There are other rules in this proposal, though, which give me progressively more sense of unease as I read them.
Take venting or ranting. I saw a movie recently where one of the characters said something along the lines of "Never present a problem without presenting a solution along with it." He was talking, in the context of working in an office, about how to get along with a very demanding boss, but it struck me as sound advice for a wide variety of situations. It's too easy to get into a negative attitude and whine about something I don't like without doing or suggesting anything that might make the situation better. I might feel better (at least temporarily) for getting it off my chest, but only at the cost of dumping all that negativity on other people who don't deserve it, and, at the same time, I haven't done anything to improve the situation. So it's good advice and everything, but do we really need to make it a rule? Venting may be unpleasant to endure, but is it going to kill WikiTree? It seems to me that, with any proposed rule, we have to ask ourselves, not just whether it's reasonable, but whether it's necessary.
(And, yes, I recognise that I have been guilty of ranting about things like the lousy handwriting of census enumerators, which we can't do anything about. In fact, if all of these suggested rules were enforced, I'd be run out of WikiTree on a rail in no time1.)
I'm even more concerned with the "No Rapid Response" rule. Sometimes, the answer to a question really is as simple as "Read this help page." You don't need to spend 15 minutes ruminating all the permutations and ramifications. Just point them to the help page, and move on. (Although I can say that I would like to encourage people to put in links to the relevant help pages. I think saying something like "This help page can help you understand how to do that." is far more useful than simply saying, "Do this.", because it helps people to understand that WikiTree has a ton of useful information in the help pages, and they can find a lot of answers for themselves if they check them out. But, again, I would hesitate to make it a rule.)
One suggested rule that would get me in big trouble, should it become an official rule, is the one about "No Off-Topic Discussion".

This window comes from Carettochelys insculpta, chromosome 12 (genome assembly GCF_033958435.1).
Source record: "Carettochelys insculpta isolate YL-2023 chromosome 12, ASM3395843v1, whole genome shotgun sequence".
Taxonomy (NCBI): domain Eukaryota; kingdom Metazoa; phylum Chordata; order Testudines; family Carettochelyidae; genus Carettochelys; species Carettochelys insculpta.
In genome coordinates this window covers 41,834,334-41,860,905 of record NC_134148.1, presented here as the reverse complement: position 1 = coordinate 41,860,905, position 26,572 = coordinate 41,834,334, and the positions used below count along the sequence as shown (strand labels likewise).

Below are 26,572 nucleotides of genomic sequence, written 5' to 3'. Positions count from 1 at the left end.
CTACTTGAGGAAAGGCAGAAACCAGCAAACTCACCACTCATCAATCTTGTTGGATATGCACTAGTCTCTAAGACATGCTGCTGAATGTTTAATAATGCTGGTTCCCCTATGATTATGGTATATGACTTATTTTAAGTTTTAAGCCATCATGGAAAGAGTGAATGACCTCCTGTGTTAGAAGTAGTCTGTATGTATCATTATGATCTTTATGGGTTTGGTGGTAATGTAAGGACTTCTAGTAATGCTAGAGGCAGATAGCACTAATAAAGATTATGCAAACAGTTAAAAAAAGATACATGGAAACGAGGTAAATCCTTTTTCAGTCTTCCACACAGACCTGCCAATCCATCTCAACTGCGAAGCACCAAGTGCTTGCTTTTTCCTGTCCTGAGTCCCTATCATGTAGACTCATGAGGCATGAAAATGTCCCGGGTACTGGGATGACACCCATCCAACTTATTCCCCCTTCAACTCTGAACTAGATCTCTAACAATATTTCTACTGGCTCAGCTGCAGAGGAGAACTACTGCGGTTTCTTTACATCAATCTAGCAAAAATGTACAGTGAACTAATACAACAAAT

I was born off-topic. I love just following a conversation wherever it leads. I even have a term for it: chasing rabbits. It's not like it's impossible for me to stay on topic, but I equate being strictly on-topic with work or otherwise no-fun situations, and to be honest, I'm not on WikiTree because I'm obsessed with knowing everything there is to know about my family, but because it's fun. So being in a "fun" environment but having to stick to a "no-fun" mode of discourse would be... dissonant.
(I am reminded of one poor guy who posted a question in G2G a couple of years ago. Apparently, I wasn't the only one in a silly mood that day, because a bunch of us piled into the thread, shamelessly highjacked it, and got very silly with it. The thread went on like that for a few days. The guy might well have gotten frustrated [although his question did get answered], although I hope he could recognise that we were all just having some fun, and not actually making fun of him. That's one of my favourite memories from being here, actually.)
I don't think I'm alone in this. Virtually every online forum that I've ever been on (at least, those which even had a topic) has had an "off topic" section. It seems to me that it's a pretty strongly and widely felt need. So perhaps a better solution would be to add an "Off Topic" category, and steer off-topic discussion (such as the weekend chat) in that direction, rather than banning off-topic posts entirely.
I also feel compelled to say that, as much as I hate/loathe/despise political, um, "debates", I don't really think that we could do genealogy on politicians without ever once mentioning that those people were, you know, political. I'm much more open to discussing religion (as long as it's not at the level of "you're stupid for believing that!"), but I do recognise that there are those who don't even want to hear the faintest mention of it. But unless we're going to change our focus from including everybody in one big family tree to including everybody except politicians and religious figures, I question whether an outright ban on those topics is really going to help us in our quest.
- I heard you, in the back, muttering, "And that would be a good thing, too."